Not surprisingly, Wall Street bankers prefer to have the stimulus money given to them, which they typically use to buy more stocks and bonds, which inflates stock and bond prices but does little to increase consumer demand for ordinary goods and services. During Japan’s economic slump, Federal Reserve chair Ben Bernanke suggested that the Japanese government provide direct cash payments to Japanese citizens to stimulate demand. By implication he raised the idea of direct cash payments to consumers as an alternative to giving money created out of “thin air” to Wall Street bankers by buying Treasury securities during an economic downturn. Wall Street supporters responded to the idea of giving cash payments directly to consumers by coining the phrase “helicopter Ben,” as if such a plan was equivalent to dropping money from helicopters. To belittle such “helicopter money” further, the bankers and their supporters posted “helicopter Ben” videos on YouTube. But the critics of quantitative easing (known as QE) and other Federal Reserve injections of cash into the economy warned of a great inflation that never happened. The critics were wrong! Not only did QE help revive the American economy without significant inflation, but also a substantial proportion of the Fed’s bond purchases was from European banks, so the Federal Reserve helped revive the Eurozone as well.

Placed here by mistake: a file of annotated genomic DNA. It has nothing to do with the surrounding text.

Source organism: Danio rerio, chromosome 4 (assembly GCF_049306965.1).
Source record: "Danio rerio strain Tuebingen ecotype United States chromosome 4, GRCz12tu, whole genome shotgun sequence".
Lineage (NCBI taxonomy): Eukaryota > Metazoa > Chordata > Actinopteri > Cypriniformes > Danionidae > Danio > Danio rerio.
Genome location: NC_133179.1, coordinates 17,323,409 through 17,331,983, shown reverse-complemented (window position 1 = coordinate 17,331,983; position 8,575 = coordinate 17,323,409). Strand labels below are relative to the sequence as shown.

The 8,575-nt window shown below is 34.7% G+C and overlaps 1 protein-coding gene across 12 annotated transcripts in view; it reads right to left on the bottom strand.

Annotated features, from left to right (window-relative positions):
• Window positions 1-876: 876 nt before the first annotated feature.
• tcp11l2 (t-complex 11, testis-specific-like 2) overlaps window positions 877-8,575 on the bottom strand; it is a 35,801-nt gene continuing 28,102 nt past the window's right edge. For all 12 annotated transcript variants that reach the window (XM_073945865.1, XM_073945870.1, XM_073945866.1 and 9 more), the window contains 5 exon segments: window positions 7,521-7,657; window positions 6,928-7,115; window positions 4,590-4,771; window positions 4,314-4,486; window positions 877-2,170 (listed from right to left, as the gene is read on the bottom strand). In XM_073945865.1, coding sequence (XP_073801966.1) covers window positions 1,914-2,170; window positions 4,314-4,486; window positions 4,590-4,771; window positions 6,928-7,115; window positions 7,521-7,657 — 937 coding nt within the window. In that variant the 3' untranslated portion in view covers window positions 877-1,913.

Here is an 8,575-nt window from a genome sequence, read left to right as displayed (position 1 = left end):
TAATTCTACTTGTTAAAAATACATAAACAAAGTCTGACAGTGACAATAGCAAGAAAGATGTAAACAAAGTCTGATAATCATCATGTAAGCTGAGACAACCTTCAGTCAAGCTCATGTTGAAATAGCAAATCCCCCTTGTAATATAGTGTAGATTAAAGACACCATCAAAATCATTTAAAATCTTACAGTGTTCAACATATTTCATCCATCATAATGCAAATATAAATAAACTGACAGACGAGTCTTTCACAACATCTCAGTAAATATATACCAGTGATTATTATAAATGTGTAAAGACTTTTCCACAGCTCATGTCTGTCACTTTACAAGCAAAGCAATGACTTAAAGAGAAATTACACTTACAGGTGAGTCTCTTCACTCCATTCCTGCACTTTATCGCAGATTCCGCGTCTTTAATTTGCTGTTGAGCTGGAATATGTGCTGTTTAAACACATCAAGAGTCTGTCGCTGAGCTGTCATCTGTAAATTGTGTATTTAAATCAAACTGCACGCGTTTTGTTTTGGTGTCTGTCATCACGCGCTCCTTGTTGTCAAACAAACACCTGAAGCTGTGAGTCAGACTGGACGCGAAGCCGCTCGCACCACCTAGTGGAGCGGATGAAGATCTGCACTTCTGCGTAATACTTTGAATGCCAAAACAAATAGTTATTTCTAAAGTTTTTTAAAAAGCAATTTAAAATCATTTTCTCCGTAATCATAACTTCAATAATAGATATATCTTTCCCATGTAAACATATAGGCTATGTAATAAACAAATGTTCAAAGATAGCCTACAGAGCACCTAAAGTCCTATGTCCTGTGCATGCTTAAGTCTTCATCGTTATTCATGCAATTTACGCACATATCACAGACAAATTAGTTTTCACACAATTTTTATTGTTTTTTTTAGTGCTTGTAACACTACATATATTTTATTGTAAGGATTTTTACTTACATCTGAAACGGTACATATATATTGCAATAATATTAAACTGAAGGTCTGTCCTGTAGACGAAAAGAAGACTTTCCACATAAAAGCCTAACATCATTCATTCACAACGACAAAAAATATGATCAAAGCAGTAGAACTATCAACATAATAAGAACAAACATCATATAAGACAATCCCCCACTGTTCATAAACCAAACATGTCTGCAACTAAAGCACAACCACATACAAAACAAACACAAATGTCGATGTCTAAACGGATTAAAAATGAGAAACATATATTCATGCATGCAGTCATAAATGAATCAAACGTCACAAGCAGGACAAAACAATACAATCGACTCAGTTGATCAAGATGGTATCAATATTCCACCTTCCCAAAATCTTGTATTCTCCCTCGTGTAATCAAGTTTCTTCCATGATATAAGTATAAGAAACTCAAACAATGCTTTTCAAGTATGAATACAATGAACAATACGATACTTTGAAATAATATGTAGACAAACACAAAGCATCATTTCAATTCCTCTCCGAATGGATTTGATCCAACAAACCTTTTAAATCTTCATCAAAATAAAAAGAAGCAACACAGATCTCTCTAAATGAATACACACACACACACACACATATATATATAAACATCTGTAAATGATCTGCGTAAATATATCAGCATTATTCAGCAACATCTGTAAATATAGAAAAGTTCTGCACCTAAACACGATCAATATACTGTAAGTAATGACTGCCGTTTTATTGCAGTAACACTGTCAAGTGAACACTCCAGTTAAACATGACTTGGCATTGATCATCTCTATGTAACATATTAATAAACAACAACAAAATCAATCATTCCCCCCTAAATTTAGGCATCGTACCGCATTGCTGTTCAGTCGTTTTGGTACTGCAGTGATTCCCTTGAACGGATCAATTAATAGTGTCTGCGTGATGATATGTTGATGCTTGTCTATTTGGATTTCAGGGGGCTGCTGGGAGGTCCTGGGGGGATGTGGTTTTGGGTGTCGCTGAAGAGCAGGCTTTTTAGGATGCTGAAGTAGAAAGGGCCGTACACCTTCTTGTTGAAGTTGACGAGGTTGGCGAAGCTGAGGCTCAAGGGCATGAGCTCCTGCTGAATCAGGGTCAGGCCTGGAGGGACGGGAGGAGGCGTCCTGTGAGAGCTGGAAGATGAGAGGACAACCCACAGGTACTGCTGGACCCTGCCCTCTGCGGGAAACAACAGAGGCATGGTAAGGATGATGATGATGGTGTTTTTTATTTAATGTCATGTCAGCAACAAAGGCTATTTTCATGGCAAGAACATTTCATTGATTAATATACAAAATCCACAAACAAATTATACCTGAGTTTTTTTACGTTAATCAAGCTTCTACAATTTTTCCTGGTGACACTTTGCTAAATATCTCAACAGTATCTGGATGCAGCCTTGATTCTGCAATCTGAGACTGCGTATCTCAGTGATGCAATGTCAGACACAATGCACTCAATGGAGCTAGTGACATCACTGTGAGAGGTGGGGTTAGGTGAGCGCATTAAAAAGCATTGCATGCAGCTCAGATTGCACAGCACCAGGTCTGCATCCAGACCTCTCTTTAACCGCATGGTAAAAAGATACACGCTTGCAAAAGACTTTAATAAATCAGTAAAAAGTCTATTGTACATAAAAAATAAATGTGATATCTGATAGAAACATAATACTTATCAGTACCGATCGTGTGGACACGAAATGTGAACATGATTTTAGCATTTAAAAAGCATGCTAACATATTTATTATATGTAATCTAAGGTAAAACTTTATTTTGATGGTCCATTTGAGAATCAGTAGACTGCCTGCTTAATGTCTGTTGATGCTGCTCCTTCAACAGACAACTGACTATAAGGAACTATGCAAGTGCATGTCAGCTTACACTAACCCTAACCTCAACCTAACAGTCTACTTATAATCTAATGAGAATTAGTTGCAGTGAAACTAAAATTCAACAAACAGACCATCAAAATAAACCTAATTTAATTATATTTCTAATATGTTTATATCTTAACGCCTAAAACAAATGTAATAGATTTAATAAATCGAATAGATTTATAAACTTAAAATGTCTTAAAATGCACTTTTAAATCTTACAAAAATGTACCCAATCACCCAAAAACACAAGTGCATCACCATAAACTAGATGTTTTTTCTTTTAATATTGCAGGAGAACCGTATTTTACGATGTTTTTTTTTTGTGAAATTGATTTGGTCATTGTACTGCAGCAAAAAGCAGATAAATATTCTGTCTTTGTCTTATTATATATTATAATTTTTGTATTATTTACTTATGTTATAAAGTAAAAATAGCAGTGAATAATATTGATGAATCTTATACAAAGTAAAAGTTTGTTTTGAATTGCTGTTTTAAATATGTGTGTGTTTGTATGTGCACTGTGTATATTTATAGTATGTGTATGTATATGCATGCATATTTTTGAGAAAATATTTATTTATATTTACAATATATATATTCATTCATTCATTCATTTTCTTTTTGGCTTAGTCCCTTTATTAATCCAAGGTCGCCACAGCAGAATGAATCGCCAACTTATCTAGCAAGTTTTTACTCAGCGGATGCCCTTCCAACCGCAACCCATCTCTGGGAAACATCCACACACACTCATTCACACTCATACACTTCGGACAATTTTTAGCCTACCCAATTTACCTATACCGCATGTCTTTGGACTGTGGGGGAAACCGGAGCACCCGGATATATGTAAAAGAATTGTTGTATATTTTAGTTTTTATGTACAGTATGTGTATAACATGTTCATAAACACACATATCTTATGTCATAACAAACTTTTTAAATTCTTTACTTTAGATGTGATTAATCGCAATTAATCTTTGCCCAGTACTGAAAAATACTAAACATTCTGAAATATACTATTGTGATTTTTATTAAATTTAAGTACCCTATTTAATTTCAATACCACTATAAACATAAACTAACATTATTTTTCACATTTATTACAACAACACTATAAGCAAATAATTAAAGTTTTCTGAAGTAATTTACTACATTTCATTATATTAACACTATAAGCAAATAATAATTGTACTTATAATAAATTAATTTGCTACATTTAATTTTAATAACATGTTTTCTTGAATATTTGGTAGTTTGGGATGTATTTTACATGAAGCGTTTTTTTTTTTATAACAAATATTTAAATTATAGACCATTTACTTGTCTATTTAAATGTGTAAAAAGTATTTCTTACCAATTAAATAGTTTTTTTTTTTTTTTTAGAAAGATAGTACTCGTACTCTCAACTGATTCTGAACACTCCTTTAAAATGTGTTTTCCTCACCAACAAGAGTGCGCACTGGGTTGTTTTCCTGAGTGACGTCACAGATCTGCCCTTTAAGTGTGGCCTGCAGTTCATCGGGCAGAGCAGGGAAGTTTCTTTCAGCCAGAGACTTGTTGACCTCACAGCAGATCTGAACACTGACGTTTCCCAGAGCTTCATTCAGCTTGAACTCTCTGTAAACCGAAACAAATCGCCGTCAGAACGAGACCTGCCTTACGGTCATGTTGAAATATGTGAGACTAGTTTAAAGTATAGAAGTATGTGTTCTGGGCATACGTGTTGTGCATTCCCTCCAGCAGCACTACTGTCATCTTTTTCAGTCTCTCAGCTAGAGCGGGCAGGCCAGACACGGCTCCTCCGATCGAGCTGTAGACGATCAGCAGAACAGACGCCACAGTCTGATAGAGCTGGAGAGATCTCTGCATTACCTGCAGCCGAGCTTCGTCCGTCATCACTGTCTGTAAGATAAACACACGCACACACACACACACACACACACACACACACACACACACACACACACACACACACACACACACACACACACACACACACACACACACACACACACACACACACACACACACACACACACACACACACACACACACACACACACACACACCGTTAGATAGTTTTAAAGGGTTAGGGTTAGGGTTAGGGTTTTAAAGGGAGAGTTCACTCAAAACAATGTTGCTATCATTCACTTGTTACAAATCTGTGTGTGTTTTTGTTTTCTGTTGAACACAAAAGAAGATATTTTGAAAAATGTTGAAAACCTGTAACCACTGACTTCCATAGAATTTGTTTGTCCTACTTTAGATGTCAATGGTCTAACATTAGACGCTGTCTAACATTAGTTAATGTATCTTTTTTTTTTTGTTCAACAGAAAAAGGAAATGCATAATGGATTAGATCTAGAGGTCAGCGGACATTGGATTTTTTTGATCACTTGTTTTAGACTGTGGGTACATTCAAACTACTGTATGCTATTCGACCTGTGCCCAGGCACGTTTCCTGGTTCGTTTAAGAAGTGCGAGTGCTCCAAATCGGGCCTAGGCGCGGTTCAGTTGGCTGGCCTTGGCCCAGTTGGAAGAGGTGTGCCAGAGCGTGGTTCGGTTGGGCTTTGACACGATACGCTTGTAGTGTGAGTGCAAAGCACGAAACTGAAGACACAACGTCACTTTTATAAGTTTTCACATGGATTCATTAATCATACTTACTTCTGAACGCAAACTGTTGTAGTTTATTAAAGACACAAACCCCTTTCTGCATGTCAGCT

Direct cash payments through “My America” accounts would have a much quicker and bigger impact on consumer demand and require much less money than giving a lot of money to Wall Street bankers by having the Federal Reserve Bank buy Treasury securities in the New York financial markets. Consequently, it makes more sense to bypass the Wall Street bankers and give the money directly to the American people who know best how to spend the money and, thereby, directly stimulate the economy by increasing the demand for goods and services.